The real postelection mystery is why we ever had a secondary consulate in Benghazi in the first place, when most nations had long ago pulled their embassies out of war-torn Libya altogether.
Why, about a mile from the consulate, did we have a large CIA-staffed "annex" that seems to have been busy with all sorts of things other than providing adequate security for our nearby diplomats?
Before the election, the media was not interested in figuring out what Ambassador Christopher Stevens actually was doing in Benghazi, what so many CIA people and military contractors were up to, and what was the relationship of our large presence in Libya to Turkey, insurgents in Syria and the scattered Gadhafi arms depots.
But the strangest "coincidentally" of all is the bizarre resignation of American hero Gen. David Petraeus from the CIA just three days after the election -- apparently due to a long-investigated extramarital affair with a sort of court biographer and her spat with a woman she perceived as a romantic rival.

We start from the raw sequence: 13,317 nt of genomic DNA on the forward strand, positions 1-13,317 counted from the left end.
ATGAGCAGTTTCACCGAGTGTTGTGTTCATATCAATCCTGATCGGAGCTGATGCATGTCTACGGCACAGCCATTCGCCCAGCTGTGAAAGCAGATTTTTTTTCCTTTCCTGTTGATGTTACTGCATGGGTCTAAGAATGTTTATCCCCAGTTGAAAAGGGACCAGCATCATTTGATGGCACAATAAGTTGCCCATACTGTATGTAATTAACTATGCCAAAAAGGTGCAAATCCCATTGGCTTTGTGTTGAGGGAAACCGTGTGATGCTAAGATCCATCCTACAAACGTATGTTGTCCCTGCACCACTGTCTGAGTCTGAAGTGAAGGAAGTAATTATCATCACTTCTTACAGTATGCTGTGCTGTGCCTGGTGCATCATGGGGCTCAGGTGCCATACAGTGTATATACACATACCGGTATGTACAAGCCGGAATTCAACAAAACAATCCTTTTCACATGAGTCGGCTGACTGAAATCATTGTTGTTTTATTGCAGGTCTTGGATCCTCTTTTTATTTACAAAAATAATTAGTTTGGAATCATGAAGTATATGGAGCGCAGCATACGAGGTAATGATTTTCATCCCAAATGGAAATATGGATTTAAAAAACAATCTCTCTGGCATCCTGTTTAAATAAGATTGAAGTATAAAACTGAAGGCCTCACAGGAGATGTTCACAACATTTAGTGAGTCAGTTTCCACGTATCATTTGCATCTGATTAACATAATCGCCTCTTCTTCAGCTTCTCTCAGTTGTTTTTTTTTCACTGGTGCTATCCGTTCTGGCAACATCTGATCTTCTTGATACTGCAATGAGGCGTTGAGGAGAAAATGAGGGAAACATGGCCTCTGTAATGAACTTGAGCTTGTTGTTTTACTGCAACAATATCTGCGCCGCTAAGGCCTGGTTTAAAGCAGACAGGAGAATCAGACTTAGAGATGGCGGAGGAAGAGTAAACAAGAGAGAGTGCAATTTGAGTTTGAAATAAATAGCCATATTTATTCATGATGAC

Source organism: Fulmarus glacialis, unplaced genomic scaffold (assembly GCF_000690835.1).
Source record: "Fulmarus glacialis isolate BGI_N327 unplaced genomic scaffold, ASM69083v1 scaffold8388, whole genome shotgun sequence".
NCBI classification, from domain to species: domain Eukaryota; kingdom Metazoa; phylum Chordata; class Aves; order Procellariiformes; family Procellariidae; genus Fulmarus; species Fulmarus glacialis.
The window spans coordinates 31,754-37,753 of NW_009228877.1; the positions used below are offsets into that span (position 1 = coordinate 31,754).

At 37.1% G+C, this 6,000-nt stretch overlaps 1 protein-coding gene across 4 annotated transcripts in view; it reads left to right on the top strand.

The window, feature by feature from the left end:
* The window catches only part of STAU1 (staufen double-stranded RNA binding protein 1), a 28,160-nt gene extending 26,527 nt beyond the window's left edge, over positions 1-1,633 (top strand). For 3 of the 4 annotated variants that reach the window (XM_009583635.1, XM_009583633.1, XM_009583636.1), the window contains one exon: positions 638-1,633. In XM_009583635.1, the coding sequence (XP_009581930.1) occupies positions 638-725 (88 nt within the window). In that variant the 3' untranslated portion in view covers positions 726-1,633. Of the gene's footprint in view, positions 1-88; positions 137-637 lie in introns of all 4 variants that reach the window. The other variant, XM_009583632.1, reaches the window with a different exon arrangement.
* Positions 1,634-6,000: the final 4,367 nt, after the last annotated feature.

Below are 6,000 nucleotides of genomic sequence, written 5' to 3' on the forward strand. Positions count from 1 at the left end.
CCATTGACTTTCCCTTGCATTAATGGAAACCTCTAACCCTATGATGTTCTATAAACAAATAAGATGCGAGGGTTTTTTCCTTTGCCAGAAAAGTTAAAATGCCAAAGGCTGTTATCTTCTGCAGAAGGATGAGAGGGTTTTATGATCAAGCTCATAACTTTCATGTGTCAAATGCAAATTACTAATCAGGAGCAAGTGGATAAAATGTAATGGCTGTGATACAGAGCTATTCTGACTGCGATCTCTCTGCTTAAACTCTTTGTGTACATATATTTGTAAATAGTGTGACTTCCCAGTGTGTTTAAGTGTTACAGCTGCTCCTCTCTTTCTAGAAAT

If the affair was haphazardly hushed up for about a year, how exactly did Petraeus become confirmed as CIA director, a position that allows no secrets, much less an entire secret life?
How and why did the FBI investigate the Petraeus matter? To whom and when did it report its findings? And what was the administration reaction?
Coincidentally, if it is true that Petraeus can no longer testify as CIA director to the House and Senate intelligence committees about the ignored requests of CIA personnel on the ground in Benghazi for more help, can he as a private citizen testify more freely, without the burdens of CIA directorship and pre-election politics?
It has been less than two weeks since the election, and Obama seems no exception to the old rule that for administrations which manage to survive their second terms, almost none seem to enjoy them.
The sudden release of all sorts of suppressed news and "new" facts right after the election creates public cynicism.
The hushed-up, fragmentary account of the now-unfolding facts of the Libyan disaster contributes to further disbelief.
The sudden implosion of Petraeus -- whose seemingly unimpeachable character appears so at odds with reports of sexual indiscretion, a lack of candor and White House backstage election intrigue -- adds genuine public furor.
The resulting mix is toxic, and it may tax even the formidable Chicago-style survival skills of Obama and the fealty of a so far dutiful media.
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